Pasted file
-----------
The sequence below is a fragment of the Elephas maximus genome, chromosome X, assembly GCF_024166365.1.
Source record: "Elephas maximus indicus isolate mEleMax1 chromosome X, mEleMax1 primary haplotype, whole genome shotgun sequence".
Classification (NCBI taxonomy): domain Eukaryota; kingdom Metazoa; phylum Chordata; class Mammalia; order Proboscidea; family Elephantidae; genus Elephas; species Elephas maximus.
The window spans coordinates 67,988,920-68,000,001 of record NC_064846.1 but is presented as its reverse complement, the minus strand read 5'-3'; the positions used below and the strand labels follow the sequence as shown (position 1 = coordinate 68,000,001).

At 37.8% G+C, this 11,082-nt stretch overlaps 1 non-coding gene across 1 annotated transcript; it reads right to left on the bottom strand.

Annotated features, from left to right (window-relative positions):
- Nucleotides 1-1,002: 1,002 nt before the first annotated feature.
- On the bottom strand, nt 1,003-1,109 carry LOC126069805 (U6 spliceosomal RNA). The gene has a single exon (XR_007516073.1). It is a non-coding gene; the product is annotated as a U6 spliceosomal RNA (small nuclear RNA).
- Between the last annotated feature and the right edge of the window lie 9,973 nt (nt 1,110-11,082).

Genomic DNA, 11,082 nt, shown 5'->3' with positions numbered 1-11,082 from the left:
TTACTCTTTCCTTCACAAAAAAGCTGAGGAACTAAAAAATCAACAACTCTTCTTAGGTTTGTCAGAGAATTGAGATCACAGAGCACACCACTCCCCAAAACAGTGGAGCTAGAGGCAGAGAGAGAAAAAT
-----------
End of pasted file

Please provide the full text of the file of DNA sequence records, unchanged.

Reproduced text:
The sequence below is a fragment of the Elephas maximus genome, chromosome X, assembly GCF_024166365.1.
Source record: "Elephas maximus indicus isolate mEleMax1 chromosome X, mEleMax1 primary haplotype, whole genome shotgun sequence".
Classification (NCBI taxonomy): domain Eukaryota; kingdom Metazoa; phylum Chordata; class Mammalia; order Proboscidea; family Elephantidae; genus Elephas; species Elephas maximus.
The window spans coordinates 67,988,920-68,000,001 of record NC_064846.1 but is presented as its reverse complement, the minus strand read 5'-3'; the positions used below and the strand labels follow the sequence as shown (position 1 = coordinate 68,000,001).

At 37.8% G+C, this 11,082-nt stretch overlaps 1 non-coding gene across 1 annotated transcript; it reads right to left on the bottom strand.

Annotated features, from left to right (window-relative positions):
- Nucleotides 1-1,002: 1,002 nt before the first annotated feature.
- On the bottom strand, nt 1,003-1,109 carry LOC126069805 (U6 spliceosomal RNA). The gene has a single exon (XR_007516073.1). It is a non-coding gene; the product is annotated as a U6 spliceosomal RNA (small nuclear RNA).
- Between the last annotated feature and the right edge of the window lie 9,973 nt (nt 1,110-11,082).

Genomic DNA, 11,082 nt, shown 5'->3' with positions numbered 1-11,082 from the left:
TTACTCTTTCCTTCACAAAAAAGCTGAGGAACTAAAAAATCAACAACTCTTCTTAGGTTTGTCAGAGAATTGAGATCACAGAGCACACCACTCCCCAAAACAGTGGAGCTAGAGGCAGAGAGAGAAAAAT